It’s all Ashtanga, right?
That’s the intended bottom-line of our last post — and it seems to be reflected for the most part in the comments.
It’s a serious topic, though. And so here’s my counter pose/post, still on the same topic: the two types of Ashtanga.
It hit me during my third Surya Namaskara B. Or, really, it washed over me like a warm wave on a sandy shoreline.
I am still so sleepy, I realized. I am fuzzy-headed.
Being fuzzy-headed isn’t new during an Ashtanga practice. (I’m sure someone will argue it is my defacto state of mind.) But this morning, after a bad night’s sleep that almost ended in my turning off the alarm, it felt in stark contrast to Sunday’s practice, after a full night’s sleep and later in the morning.
It’s going to be one of these practices, I realized. The sleepy one, the somnambulant type.
As opposed to the awake type, the lively one.
Two very different states of Ashtanga.
The sleepy one benefits from a certain lack of awareness; but I don’t mean that in a bad way. It keeps the defenses and the doubts from flooding ahead. By default, almost, you can find yourself deeper in a pose, beyond your own expectations. Your self sometimes is too sleepy to get in the way.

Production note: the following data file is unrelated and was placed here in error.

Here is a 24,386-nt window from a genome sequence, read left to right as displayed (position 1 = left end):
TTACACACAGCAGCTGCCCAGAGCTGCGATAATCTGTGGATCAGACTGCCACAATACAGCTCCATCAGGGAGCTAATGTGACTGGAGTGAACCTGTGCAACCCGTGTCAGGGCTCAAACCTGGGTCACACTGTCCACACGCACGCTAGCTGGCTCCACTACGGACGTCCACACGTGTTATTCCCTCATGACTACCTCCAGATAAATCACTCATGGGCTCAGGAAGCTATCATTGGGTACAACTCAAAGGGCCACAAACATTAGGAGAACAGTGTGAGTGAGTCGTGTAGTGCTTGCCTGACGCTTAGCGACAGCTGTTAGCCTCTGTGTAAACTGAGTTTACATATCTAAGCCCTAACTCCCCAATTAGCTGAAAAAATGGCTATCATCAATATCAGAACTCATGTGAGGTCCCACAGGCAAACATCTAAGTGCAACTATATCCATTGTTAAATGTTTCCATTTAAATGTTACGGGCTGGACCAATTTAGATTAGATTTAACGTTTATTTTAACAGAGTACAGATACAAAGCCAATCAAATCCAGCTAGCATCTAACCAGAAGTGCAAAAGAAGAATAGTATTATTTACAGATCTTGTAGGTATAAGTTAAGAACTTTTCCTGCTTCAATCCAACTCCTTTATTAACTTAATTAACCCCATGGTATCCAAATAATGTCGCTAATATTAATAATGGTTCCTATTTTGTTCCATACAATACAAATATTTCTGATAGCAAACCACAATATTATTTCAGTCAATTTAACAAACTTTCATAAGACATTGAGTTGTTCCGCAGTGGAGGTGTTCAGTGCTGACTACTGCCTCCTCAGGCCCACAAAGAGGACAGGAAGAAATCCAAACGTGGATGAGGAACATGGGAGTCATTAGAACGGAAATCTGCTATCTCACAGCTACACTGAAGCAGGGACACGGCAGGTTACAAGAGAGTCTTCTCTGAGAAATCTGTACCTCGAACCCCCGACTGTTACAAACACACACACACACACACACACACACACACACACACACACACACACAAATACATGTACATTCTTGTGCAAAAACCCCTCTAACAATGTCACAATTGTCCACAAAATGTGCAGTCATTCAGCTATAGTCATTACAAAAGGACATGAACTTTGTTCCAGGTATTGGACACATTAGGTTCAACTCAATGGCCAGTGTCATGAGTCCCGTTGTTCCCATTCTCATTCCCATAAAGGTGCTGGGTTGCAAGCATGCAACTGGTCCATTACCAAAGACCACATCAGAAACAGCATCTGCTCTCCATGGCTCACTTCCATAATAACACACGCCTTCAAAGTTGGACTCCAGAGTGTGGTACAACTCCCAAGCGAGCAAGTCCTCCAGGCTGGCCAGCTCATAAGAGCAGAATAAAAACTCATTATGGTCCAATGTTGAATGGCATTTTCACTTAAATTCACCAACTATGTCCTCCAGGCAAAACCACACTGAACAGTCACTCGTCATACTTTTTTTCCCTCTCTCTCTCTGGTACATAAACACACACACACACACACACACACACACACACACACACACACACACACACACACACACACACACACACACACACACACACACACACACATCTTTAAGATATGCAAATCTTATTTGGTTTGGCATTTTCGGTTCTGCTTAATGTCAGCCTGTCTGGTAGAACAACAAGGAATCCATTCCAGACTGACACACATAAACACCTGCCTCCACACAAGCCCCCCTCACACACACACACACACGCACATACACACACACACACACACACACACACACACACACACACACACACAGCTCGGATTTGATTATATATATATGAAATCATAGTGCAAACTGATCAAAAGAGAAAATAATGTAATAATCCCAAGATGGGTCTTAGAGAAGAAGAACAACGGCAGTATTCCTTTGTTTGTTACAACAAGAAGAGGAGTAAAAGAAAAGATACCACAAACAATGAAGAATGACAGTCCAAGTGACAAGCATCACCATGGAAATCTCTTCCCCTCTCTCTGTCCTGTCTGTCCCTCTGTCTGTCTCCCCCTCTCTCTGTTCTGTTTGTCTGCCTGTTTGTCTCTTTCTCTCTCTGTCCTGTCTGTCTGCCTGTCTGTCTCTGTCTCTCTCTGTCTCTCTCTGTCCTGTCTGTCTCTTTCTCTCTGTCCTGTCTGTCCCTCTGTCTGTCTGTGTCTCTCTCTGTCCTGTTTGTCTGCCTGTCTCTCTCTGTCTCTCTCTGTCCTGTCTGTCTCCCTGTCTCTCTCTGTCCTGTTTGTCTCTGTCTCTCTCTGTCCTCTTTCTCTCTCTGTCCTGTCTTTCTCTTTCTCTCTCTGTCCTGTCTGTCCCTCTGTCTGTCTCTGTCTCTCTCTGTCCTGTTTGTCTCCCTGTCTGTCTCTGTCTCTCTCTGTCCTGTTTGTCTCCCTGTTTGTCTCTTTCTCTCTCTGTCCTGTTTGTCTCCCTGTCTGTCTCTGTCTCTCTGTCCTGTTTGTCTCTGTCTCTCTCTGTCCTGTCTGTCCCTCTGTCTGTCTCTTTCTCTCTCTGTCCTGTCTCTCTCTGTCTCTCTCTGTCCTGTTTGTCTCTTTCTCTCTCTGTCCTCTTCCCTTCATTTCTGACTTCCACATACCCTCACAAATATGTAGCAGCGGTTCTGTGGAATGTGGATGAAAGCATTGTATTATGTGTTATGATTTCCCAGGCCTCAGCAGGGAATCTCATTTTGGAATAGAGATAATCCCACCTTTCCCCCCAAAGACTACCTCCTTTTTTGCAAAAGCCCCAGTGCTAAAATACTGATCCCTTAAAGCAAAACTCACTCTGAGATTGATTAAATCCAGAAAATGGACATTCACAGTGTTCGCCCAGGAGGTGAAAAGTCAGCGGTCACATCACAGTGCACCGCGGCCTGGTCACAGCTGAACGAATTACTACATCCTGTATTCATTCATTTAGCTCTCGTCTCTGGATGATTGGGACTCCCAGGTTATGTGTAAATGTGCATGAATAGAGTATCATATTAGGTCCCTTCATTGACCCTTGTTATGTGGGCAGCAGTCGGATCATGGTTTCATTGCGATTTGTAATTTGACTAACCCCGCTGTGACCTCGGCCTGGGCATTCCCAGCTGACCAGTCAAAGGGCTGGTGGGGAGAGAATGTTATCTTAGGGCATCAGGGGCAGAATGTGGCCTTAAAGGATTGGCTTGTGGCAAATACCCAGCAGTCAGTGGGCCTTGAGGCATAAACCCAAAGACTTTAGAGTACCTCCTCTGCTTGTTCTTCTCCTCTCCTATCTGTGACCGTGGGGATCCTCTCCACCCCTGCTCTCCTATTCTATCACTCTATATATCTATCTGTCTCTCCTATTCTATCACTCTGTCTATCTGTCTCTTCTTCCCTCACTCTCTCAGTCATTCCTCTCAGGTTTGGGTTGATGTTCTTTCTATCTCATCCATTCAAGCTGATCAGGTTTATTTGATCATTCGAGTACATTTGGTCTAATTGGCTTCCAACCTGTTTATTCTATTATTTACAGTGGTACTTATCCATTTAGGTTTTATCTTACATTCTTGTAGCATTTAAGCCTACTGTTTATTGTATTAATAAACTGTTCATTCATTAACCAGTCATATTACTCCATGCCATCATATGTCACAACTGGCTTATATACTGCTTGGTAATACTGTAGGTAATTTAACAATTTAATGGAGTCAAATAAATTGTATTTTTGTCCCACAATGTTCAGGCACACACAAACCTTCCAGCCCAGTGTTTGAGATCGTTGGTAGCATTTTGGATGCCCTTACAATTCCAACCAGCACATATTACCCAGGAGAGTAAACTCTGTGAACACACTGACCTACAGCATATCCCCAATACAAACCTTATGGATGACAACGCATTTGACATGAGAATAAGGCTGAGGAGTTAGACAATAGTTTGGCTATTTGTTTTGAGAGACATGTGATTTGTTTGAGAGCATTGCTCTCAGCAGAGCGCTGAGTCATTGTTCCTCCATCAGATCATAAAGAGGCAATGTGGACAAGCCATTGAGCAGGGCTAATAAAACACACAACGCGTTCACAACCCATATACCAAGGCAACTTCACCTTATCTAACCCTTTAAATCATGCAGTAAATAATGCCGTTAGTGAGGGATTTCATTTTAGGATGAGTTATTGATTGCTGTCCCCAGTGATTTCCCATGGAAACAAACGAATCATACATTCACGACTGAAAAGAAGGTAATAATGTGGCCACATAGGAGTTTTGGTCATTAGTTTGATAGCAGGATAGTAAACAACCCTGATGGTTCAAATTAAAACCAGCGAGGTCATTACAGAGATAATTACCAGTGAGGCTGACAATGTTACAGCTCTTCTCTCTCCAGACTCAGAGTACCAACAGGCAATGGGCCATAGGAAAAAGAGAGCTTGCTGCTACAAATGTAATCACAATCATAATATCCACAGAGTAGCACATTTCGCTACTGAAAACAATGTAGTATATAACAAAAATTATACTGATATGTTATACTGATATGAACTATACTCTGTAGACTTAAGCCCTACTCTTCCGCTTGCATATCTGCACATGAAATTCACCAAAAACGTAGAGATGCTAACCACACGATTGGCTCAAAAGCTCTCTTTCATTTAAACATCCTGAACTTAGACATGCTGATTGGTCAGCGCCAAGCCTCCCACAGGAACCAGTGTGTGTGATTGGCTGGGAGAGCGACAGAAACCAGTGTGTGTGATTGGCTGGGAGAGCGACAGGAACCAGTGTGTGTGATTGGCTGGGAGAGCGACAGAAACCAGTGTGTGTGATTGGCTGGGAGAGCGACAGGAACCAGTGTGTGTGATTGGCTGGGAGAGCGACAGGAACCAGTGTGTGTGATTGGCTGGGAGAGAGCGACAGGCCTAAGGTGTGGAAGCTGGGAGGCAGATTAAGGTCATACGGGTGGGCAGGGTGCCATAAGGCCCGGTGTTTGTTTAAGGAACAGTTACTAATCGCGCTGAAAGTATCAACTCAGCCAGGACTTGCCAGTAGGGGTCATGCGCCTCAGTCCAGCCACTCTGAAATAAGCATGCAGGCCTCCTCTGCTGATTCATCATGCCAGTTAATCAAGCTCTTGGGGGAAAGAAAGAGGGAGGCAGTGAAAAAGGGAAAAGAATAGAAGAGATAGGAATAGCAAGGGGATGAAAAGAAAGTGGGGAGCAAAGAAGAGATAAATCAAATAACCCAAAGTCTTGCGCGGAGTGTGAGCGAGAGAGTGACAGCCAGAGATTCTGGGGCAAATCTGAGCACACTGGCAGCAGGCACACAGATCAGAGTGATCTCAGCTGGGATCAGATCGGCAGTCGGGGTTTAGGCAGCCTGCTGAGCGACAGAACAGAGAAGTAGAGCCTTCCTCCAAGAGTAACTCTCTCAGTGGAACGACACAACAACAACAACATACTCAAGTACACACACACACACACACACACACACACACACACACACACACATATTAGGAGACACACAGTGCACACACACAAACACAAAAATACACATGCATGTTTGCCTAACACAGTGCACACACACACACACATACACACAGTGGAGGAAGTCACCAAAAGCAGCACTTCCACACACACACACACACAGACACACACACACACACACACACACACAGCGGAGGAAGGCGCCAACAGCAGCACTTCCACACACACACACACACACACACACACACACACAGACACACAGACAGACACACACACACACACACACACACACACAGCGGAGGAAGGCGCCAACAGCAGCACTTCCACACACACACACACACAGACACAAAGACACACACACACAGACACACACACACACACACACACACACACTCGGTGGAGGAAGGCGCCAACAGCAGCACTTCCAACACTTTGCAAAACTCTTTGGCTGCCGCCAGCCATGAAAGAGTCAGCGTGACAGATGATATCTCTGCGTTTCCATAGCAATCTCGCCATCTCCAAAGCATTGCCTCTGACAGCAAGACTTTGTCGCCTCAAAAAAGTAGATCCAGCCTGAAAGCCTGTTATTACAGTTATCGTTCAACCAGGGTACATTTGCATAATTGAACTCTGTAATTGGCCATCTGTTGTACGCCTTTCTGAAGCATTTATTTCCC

You don’t get caught up in the wrong awarenesses, hung up on distractions. You may go through a few motions (not the best thing, obviously) and wake up to discover you’re where you wouldn’t have thought you could reach.
The sleepy one, of course, has plenty of problems. For one, you’re sleepy! (You may hear a voice say, “Eyes closed, sleep is coming.”) You are likely to miss things as you flow on a bit of autopilot through your poses.
Sleepy does not encourage drishti.
The awake Ashtanga is full of energy and movement and vigor. Both of body, which is good, and of mind, which can be bad. During an awake practice, the mind can dart about, flitting from this thought to that, resisting the intent of the practice: to slow things down toward a focus.
The awake practice also can get caught up in doubt. Or fear. And it can be confronted by possibility because the body of the awake practice can be warm, looser. More inclined to the twists and turns of the practice. Embracing of movement.
The body of the sleepy practice may be stiff, unpliable. Resistant. But you may not notice that, and so you just carry on.
The best practice (ah, the beauty of judgement there) combines both in some alchemical mix.
Posted by Steve